Dogs will sometimes react to other dogs when they are on lead, including lunging, barking and growling. This may be due to predatory aggression, fear or both. It is essential to determine the cause as each needs a very different management approach. It is recommended to seek advice from a veterinary behaviour consultant or authorised Greenhound assessor.
An interesting quirkiness of some greyhounds is that many collect various items, such as shoes, soft toys, etc. Invariably, they do not chew or destroy these things but their collections can be quite impressive. The exact motivation for this behaviour is unknown but it may be a comfort or coping strategy. Therefore, if it is not harmful or destructive, it shouldn’t be discouraged or be of undue concern. Manage it by keeping precious items out of reach, rather than chastise the dog for it. Be sure to prevent access to remote controls and glasses, as these items are often a target for chewing.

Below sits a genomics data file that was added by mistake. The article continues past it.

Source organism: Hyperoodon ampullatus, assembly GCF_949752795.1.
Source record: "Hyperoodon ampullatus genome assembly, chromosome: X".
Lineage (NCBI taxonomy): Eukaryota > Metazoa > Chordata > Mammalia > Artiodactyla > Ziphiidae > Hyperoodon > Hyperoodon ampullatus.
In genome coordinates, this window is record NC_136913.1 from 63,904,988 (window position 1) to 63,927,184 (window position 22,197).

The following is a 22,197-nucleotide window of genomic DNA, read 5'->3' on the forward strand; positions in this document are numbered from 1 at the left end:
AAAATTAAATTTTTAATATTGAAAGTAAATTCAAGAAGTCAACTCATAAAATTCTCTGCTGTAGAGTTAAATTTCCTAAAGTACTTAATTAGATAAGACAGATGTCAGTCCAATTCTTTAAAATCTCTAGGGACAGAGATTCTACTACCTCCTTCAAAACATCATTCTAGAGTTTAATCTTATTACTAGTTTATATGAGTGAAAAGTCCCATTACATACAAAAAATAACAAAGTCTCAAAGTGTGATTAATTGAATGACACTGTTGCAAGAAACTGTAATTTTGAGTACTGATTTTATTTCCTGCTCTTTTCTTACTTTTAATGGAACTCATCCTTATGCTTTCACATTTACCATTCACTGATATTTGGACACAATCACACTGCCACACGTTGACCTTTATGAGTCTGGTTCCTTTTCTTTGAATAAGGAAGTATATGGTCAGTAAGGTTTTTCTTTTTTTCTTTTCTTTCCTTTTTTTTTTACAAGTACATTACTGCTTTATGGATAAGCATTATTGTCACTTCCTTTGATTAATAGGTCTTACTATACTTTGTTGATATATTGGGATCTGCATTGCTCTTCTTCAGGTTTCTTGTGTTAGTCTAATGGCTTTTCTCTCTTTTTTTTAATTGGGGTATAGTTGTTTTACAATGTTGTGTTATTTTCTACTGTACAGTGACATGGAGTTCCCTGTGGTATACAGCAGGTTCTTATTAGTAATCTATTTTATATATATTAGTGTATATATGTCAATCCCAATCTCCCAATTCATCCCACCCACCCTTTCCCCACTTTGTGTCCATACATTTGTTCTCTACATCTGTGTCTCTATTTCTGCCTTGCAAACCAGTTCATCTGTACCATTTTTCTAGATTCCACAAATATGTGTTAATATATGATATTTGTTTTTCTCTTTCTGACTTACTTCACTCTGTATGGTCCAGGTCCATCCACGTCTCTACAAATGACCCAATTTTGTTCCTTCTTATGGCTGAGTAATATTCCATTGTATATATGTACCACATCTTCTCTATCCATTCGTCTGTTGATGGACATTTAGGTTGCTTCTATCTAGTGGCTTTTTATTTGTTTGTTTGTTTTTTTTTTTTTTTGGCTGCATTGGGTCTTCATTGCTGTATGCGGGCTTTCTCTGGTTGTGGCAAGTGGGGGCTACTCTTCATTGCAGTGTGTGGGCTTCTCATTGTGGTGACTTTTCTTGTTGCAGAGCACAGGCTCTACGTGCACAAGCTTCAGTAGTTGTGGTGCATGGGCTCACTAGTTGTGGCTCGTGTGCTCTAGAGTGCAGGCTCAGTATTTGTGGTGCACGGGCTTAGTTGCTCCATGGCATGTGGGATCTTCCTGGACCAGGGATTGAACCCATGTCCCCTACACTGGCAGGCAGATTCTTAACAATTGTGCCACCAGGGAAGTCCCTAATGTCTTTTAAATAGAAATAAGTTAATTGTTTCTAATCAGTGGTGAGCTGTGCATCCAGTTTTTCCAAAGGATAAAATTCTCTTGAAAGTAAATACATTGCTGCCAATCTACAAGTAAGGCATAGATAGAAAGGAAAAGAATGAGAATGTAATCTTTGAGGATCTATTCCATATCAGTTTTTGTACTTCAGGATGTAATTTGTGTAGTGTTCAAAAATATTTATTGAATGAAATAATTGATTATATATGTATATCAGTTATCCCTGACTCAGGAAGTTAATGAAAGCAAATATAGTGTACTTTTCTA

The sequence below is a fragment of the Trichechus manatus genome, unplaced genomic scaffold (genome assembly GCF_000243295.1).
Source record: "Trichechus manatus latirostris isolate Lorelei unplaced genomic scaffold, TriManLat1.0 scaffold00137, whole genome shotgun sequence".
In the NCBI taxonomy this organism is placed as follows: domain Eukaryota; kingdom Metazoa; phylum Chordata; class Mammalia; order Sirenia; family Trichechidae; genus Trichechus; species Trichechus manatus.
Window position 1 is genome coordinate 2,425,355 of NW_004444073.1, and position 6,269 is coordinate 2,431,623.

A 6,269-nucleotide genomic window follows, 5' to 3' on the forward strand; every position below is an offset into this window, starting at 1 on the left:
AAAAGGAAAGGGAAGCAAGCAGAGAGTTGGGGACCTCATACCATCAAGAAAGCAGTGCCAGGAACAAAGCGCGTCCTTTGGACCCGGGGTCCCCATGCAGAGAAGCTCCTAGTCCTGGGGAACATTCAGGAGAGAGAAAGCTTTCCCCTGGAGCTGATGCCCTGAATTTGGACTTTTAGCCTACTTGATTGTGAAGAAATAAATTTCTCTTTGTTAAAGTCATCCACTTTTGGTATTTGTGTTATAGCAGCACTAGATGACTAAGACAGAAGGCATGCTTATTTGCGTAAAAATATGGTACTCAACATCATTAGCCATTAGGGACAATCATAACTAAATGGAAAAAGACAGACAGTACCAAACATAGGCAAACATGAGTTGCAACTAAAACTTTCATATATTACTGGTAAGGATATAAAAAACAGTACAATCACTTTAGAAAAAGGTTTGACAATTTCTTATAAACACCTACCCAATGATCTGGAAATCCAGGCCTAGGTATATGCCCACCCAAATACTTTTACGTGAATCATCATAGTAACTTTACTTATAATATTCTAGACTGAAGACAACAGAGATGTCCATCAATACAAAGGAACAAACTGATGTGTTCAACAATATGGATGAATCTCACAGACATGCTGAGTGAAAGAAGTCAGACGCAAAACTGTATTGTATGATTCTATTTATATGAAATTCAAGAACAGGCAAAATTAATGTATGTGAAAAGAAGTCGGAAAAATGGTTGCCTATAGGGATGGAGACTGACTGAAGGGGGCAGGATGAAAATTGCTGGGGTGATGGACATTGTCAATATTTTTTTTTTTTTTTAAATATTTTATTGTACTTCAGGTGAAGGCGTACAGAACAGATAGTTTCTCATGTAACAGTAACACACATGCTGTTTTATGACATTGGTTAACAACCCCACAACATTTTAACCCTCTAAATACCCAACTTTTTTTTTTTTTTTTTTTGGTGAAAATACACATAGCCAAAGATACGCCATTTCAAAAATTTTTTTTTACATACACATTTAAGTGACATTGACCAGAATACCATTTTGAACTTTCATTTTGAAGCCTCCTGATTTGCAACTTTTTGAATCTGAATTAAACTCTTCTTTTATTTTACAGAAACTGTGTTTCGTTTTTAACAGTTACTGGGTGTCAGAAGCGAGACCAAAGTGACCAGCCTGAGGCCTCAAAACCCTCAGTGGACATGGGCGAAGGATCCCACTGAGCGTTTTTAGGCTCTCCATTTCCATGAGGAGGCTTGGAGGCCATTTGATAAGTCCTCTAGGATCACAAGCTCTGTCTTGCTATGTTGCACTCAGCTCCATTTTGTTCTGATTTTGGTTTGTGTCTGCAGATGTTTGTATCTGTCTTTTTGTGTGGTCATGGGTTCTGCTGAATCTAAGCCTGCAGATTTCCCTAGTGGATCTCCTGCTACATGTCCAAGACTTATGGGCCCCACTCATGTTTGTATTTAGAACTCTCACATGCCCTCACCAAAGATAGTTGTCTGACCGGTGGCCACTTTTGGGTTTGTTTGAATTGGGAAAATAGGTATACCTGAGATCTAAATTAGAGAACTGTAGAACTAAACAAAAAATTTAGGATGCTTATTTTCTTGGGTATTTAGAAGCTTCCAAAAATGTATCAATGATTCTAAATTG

Acknowledgement: Image of Chloe, courtesy of Dr Karen Dawson.